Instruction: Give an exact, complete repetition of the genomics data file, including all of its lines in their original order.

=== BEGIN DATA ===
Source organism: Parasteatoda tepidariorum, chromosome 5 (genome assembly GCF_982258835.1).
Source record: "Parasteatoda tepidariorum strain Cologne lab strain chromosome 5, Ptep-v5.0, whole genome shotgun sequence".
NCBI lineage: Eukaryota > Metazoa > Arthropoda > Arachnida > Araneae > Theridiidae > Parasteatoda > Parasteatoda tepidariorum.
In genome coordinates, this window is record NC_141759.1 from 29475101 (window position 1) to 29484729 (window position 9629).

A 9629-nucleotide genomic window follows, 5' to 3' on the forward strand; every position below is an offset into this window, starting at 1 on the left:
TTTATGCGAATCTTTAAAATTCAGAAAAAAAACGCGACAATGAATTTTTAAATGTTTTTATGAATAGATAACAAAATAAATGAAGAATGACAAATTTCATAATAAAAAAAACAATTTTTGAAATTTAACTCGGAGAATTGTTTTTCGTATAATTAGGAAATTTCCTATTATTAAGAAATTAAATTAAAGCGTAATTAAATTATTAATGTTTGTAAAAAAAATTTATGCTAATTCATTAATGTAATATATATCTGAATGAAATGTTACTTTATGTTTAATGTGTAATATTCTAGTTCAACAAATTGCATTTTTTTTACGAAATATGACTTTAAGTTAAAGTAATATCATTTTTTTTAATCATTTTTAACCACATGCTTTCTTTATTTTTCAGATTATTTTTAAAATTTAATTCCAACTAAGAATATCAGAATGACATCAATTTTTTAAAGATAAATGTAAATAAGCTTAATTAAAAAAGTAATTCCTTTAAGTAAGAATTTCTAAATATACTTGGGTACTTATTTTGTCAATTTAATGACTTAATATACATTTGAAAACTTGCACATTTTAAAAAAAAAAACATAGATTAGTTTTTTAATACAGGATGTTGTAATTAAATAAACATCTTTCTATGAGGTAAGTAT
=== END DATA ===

Source organism: Parasteatoda tepidariorum, chromosome 5 (genome assembly GCF_982258835.1).
Source record: "Parasteatoda tepidariorum strain Cologne lab strain chromosome 5, Ptep-v5.0, whole genome shotgun sequence".
NCBI lineage: Eukaryota > Metazoa > Arthropoda > Arachnida > Araneae > Theridiidae > Parasteatoda > Parasteatoda tepidariorum.
In genome coordinates, this window is record NC_141759.1 from 29475101 (window position 1) to 29484729 (window position 9629).

A 9629-nucleotide genomic window follows, 5' to 3' on the forward strand; every position below is an offset into this window, starting at 1 on the left:
TTTATGCGAATCTTTAAAATTCAGAAAAAAAACGCGACAATGAATTTTTAAATGTTTTTATGAATAGATAACAAAATAAATGAAGAATGACAAATTTCATAATAAAAAAAACAATTTTTGAAATTTAACTCGGAGAATTGTTTTTCGTATAATTAGGAAATTTCCTATTATTAAGAAATTAAATTAAAGCGTAATTAAATTATTAATGTTTGTAAAAAAAATTTATGCTAATTCATTAATGTAATATATATCTGAATGAAATGTTACTTTATGTTTAATGTGTAATATTCTAGTTCAACAAATTGCATTTTTTTTACGAAATATGACTTTAAGTTAAAGTAATATCATTTTTTTTAATCATTTTTAACCACATGCTTTCTTTATTTTTCAGATTATTTTTAAAATTTAATTCCAACTAAGAATATCAGAATGACATCAATTTTTTAAAGATAAATGTAAATAAGCTTAATTAAAAAAGTAATTCCTTTAAGTAAGAATTTCTAAATATACTTGGGTACTTATTTTGTCAATTTAATGACTTAATATACATTTGAAAACTTGCACATTTTAAAAAAAAAAACATAGATTAGTTTTTTAATACAGGATGTTGTAATTAAATAAACATCTTTCTATGAGGTAAGTAT